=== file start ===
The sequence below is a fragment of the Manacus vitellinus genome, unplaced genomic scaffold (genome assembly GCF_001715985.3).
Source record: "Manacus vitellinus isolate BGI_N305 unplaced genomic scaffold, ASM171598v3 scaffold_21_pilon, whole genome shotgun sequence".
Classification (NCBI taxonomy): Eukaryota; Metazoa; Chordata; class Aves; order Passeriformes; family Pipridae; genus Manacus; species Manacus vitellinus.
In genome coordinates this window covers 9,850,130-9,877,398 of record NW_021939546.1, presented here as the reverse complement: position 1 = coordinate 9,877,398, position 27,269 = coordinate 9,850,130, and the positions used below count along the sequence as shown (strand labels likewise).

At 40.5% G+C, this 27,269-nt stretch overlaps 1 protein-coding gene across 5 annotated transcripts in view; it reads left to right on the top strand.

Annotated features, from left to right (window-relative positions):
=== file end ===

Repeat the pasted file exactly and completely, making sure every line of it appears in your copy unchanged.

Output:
The sequence below is a fragment of the Manacus vitellinus genome, unplaced genomic scaffold (genome assembly GCF_001715985.3).
Source record: "Manacus vitellinus isolate BGI_N305 unplaced genomic scaffold, ASM171598v3 scaffold_21_pilon, whole genome shotgun sequence".
Classification (NCBI taxonomy): Eukaryota; Metazoa; Chordata; class Aves; order Passeriformes; family Pipridae; genus Manacus; species Manacus vitellinus.
In genome coordinates this window covers 9,850,130-9,877,398 of record NW_021939546.1, presented here as the reverse complement: position 1 = coordinate 9,877,398, position 27,269 = coordinate 9,850,130, and the positions used below count along the sequence as shown (strand labels likewise).

At 40.5% G+C, this 27,269-nt stretch overlaps 1 protein-coding gene across 5 annotated transcripts in view; it reads left to right on the top strand.

Annotated features, from left to right (window-relative positions):